Like most human beings I want everything to happen instantaneously. No hard work, no waiting for the right time. I want it now. Karate isn’t like that. I’ve seen extremely gifted people begin training, excelling through the lessons faster than it seems possible. On the other hand, I’ve also seen those who have had to work hard, sweating and straining to achieve each milestone. ┬áMost of us are in the middle ground, paying our dues with sweat equity and determination.

Everything worth anything takes time. That’s why I sometimes have to chuckle when I see a brand spanking new black belt who struts around like they know everything. Little do they know – but they’ll learn soon enough – that they’ve only seen the tip of the iceberg. They’re only now ready to learn. Lessons unfolding around them reveal something new, they hadn’t noticed before. So fixated on having a big draw hand they failed to see the role the hip plays in the punch.

Have patience. It takes time for the knowledge to seep in. Keep training with humility and dedication. The best things in life are truly worth waiting for. Persistence is the key that’s unlocked many a door. Respect your teachers. You’ll get there at your right time.

Finding Balance

Finding balance. That’s a tricky one. It’s something I struggle with in my personal life, for sure. I want to do everything, and help everyone. Unfortunately, that’s not always possible and more importantly, it’s not always healthy. Finding balance means taking time for yourself as well as others.

What does this have to do with karate? For me a lot. I’ve had to juggle a business, a family, and various creative passions all along side my karate life. The things I just mentioned have a way becoming roadblocks to your training. It just happens.

The other day I was thinking back to when I wanted to return to karate. I’d had to stop and take a break due to both my work schedule and I’d had a new baby. Juggling an infant along with training was nearly impossible. I went back to training when he began his karate journey. And I made my husband a promise. Karate would not take over my life. Again. I’d maintain balance. Anyone who knows me now, knows I lied. Sort of. Achieving my goal meant training literally morning, noon and night for a while. But just for a while. After I earned my black belt I made sure to cut back on my training a bit to make time for my family.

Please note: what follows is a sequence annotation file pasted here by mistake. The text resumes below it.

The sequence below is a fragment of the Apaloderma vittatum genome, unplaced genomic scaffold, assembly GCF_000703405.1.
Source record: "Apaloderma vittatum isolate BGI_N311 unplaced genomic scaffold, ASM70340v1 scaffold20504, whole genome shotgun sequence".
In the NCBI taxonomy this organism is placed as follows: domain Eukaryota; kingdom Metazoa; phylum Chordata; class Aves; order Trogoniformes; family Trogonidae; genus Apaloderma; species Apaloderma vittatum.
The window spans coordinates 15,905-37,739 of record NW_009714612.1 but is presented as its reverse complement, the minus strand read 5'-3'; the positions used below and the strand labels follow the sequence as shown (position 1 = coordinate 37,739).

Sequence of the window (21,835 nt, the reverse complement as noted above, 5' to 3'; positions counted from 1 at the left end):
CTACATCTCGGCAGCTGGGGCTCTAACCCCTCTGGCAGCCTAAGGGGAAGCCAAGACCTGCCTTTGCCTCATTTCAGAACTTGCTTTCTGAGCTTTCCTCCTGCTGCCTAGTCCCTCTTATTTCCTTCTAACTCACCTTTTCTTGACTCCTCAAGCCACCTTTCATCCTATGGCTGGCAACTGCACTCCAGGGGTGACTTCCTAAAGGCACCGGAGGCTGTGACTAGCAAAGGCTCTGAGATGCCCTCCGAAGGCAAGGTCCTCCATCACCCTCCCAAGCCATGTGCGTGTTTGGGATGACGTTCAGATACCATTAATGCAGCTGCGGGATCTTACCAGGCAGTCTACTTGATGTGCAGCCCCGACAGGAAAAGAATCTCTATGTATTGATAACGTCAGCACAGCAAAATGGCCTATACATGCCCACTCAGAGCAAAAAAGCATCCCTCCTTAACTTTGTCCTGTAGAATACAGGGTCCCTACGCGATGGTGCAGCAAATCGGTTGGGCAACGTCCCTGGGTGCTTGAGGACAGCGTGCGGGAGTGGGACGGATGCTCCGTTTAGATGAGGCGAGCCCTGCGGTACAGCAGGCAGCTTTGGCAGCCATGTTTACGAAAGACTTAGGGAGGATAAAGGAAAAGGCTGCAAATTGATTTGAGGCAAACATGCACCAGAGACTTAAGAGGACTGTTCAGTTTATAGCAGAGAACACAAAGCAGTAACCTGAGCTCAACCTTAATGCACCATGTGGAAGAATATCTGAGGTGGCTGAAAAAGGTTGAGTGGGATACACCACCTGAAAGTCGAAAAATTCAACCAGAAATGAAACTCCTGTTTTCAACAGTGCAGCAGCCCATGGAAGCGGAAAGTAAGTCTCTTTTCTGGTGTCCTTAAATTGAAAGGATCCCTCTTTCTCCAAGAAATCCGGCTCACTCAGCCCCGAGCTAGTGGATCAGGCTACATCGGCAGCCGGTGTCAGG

The tough part of teaching the martial arts isn’t giving the instruction – it’s the hours you have to keep. You teach when students can come to class, which means evenings away from home. No family dinners. No family time. For me, finding balance meant I didn’t teach late every night. Just most. And I get to teach with my son now, which means we spend lots of time together. That helps.

Finding balance. That’s the key. I”m still a work in progress. In both my personal and professional life. But martial arts has given me the focus and determination to keep working to make that happen.


Mine is not the normal story. Mine is not the normal journey to Shodan. It began a long time ago, took many turns, and even some side journeys before I was back on the path to Shodan.

Getting back on the road and toiling towards the goal that always seem so allusive was difficult. I had aged. My body had aged. But my spirit was still the same. Determined. Anxious. Obsessed.

There are no regrets for those things that diverted my path. They were perhaps a necessary adventure that brought me back to my Shodan quest, even more determined to achieve the final goal.

Friday night I felt my feet firmly planted on the path of my choosing. The moment my hands wrapped around the new belt and I heard through the haze of disbelief that my next test was for black belt my soul soared with joy and just as quickly lurched back, free falling towards the ground…black belt. Would I be worthy? Would I have what it took to make the final sprint towards the finish line and be deserving of the title of black belt when I got there?

I remember breathing deeply, grinning ear-to-ear with my new belt in hand and heading to ring the bell (a tradition in our dojo) realizing I was just taking the first step towards a new journey…a journey that was just beginning at Shodan…it wasn’t the destination…merely a starting point.